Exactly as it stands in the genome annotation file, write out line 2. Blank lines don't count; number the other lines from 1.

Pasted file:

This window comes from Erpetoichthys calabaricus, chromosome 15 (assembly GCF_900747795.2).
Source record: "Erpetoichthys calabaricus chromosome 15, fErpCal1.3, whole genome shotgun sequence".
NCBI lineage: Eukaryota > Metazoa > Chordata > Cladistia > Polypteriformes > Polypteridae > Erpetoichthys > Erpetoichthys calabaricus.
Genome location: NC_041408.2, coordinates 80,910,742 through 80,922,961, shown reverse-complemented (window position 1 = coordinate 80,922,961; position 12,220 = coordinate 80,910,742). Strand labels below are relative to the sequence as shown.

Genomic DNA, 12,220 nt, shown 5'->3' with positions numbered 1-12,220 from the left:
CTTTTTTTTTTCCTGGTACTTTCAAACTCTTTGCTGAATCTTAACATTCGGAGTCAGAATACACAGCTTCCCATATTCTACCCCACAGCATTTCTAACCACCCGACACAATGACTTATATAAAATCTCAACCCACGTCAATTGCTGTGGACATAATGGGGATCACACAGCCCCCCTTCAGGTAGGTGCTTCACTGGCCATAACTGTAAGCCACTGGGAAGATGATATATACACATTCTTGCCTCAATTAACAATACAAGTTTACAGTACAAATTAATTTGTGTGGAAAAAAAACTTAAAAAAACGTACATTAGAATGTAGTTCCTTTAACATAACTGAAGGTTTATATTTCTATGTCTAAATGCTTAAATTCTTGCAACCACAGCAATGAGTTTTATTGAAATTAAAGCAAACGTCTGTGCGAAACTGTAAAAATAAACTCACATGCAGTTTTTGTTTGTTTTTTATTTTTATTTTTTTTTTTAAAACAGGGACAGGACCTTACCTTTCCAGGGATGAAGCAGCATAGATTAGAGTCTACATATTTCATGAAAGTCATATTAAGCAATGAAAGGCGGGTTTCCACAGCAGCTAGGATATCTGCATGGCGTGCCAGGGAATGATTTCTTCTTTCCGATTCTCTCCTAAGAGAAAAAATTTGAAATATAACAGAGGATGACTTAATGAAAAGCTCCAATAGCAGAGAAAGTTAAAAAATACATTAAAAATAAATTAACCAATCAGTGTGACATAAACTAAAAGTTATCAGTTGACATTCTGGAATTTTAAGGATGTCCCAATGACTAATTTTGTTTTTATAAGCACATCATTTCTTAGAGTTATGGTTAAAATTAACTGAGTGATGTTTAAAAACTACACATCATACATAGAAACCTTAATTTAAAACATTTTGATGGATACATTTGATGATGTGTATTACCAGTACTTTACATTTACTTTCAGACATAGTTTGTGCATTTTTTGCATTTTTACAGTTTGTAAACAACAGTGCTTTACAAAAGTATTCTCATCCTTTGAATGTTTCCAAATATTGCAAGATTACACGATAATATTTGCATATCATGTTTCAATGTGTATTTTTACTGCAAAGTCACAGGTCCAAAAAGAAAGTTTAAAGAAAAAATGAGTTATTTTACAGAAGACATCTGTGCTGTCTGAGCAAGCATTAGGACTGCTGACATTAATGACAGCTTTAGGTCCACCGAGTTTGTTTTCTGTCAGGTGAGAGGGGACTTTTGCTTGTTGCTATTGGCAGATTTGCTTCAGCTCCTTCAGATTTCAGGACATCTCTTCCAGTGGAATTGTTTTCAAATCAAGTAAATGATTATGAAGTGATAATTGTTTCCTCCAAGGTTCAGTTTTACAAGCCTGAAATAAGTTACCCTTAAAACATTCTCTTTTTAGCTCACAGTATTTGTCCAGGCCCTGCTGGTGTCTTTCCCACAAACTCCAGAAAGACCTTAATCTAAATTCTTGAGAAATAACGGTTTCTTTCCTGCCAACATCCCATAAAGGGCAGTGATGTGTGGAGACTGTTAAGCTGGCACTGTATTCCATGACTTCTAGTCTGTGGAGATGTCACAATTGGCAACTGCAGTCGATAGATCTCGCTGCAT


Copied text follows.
Source record: "Erpetoichthys calabaricus chromosome 15, fErpCal1.3, whole genome shotgun sequence".